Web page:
My name is Jamie D’Souza and I’m from Montreal, QC. I am currently in my second year of master’s degree in Geography, Environment and Geomatics at the University of Ottawa in Ottawa, ON. I decided to fulfill a master’s degree because, truth be told, I really wanted to see a polar bear in the wild and I couldn’t quite afford to participate on the conventional polar bear viewing experiences. Scanning through the available supervisors and universities around the country, I stumbled on a paper written 10 years ago by my current supervisor Dr. Jackie Dawson, which analyzed the carbon costs of polar bear viewing in Churchill, Manitoba and how tourists understood the implications of travel on the environment. Immediately, I knew this is what I wanted to research and explore. It was the perfect way to combine my three passions – the environment, travel and polar bears into a research project and contribute to the existing literature and hopefully help to shed a light on the tourism industry to become more environmentally conscious.

In between course work and proposal writing, I was in communication with the Churchill Northern Studies Centre (CNSC) (particularly with the Scientific Coordinator, LeeAnn Fishback) to figure out how I could successfully implement this research project. I decided that I would travel to Churchill and survey tourists who had participated on a polar bear viewing tour and ask them about their trip, their motivations for traveling to Churchill, their knowledge about climate change, and their opinions on potential solutions for reducing carbon emissions in the tourism industry. These surveys would be conducted at the CNSC and the Churchill Airport during the polar bear viewing season.

Fast forward to October 2018, my winter clothes were packed, camera was charged, the surveys were finalized and printed, and I was ready to begin my journey to Churchill, Manitoba – the polar bear capital of the world. Upon arriving in Churchill, I was marveled by its beauty and couldn’t wait to see a polar bear in action, but I must admit, I felt scared and unprepared. This was the first time I was traveling alone, I had never conducted research before and later I would learn that I would be one of the only researchers at the Studies Centre during that time. I had no idea what I was in for.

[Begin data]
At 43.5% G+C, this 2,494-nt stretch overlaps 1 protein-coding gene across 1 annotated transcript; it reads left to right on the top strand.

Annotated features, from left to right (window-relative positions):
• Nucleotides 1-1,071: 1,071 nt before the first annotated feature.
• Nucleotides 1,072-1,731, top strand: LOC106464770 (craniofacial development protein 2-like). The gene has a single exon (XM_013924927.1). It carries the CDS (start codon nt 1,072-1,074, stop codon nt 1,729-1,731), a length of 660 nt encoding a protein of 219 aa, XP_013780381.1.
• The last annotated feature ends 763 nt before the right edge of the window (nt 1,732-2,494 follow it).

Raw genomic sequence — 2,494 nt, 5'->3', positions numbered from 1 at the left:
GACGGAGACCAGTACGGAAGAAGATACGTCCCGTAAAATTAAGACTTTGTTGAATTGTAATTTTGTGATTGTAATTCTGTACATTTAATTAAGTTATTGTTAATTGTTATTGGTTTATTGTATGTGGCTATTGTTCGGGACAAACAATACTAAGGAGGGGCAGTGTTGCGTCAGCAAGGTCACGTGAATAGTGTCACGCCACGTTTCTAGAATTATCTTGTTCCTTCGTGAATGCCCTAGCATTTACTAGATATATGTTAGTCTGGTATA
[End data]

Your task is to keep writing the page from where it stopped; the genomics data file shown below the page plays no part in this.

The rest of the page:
The staff at the CNSC took me in with open arms, provided me with the resources I needed to make my research successful, and were willing to help me in any way they could. Day 1 of arriving at the Centre, they had already helped me to begin conducting surveys. It felt great to be part of this community. I do also have to give a huge shout out to the staff at the Churchill Airport as well. They were so helpful, accommodating and incredibly patient during the times I was there talking on the intercom, trying to lure tourists to do my survey. I’m sure the airport is nice and quiet now!

It turns out being the only research at the centre has its perks. Radio Canada Manitoba wrote an article about my research, I got to go on multiple polar bear viewing tours and saw many polar bears (the first one was up close at the Centre), I got to attend the street party in town when the train was re-opened and Justin Trudeau came for a visit (yes, I did get a selfie), I participated in trivia nights, and was able to talk about my research with people who were interested and had the knowledge and experiences to discuss this topic with me, which was refreshing.

Not only was my research successful (I obtained 513 completed surveys), but Churchill opened my eyes to many things: how beautiful nature is, how amazing it is to live among the polar bears, how genuine people are and how much love I have for Churchill and am determined to make my way back and be part of the CNSC staff.

Conducting research is extremely difficult and can be lonely at times but the CNSC (both staff and volunteers) made my experience so memorable and special and I cannot wait to return to this wonderful place again (once I’ve completed my degree this year) 😊!